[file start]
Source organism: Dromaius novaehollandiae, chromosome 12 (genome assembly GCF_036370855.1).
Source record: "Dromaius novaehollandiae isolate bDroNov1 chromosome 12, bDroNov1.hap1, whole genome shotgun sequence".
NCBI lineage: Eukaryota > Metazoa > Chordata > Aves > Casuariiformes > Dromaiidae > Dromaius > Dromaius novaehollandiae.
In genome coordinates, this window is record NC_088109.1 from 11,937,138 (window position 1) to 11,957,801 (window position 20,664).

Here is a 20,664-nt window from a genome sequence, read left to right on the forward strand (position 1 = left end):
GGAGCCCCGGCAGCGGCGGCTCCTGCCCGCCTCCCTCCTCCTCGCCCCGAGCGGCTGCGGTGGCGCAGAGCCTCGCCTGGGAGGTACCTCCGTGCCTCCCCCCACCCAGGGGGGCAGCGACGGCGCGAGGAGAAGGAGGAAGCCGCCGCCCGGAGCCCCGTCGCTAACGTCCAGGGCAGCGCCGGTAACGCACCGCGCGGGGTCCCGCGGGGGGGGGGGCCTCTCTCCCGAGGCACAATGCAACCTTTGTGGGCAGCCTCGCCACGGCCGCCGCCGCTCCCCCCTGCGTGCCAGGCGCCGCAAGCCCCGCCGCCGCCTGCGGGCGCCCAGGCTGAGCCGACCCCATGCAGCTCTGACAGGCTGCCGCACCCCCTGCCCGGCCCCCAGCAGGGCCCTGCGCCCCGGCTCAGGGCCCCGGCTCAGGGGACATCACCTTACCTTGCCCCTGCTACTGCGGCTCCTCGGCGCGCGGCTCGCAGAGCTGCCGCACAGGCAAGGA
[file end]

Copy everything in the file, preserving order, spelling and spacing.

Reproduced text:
Source organism: Dromaius novaehollandiae, chromosome 12 (genome assembly GCF_036370855.1).
Source record: "Dromaius novaehollandiae isolate bDroNov1 chromosome 12, bDroNov1.hap1, whole genome shotgun sequence".
NCBI lineage: Eukaryota > Metazoa > Chordata > Aves > Casuariiformes > Dromaiidae > Dromaius > Dromaius novaehollandiae.
In genome coordinates, this window is record NC_088109.1 from 11,937,138 (window position 1) to 11,957,801 (window position 20,664).

Here is a 20,664-nt window from a genome sequence, read left to right on the forward strand (position 1 = left end):
GGAGCCCCGGCAGCGGCGGCTCCTGCCCGCCTCCCTCCTCCTCGCCCCGAGCGGCTGCGGTGGCGCAGAGCCTCGCCTGGGAGGTACCTCCGTGCCTCCCCCCACCCAGGGGGGCAGCGACGGCGCGAGGAGAAGGAGGAAGCCGCCGCCCGGAGCCCCGTCGCTAACGTCCAGGGCAGCGCCGGTAACGCACCGCGCGGGGTCCCGCGGGGGGGGGGGCCTCTCTCCCGAGGCACAATGCAACCTTTGTGGGCAGCCTCGCCACGGCCGCCGCCGCTCCCCCCTGCGTGCCAGGCGCCGCAAGCCCCGCCGCCGCCTGCGGGCGCCCAGGCTGAGCCGACCCCATGCAGCTCTGACAGGCTGCCGCACCCCCTGCCCGGCCCCCAGCAGGGCCCTGCGCCCCGGCTCAGGGCCCCGGCTCAGGGGACATCACCTTACCTTGCCCCTGCTACTGCGGCTCCTCGGCGCGCGGCTCGCAGAGCTGCCGCACAGGCAAGGA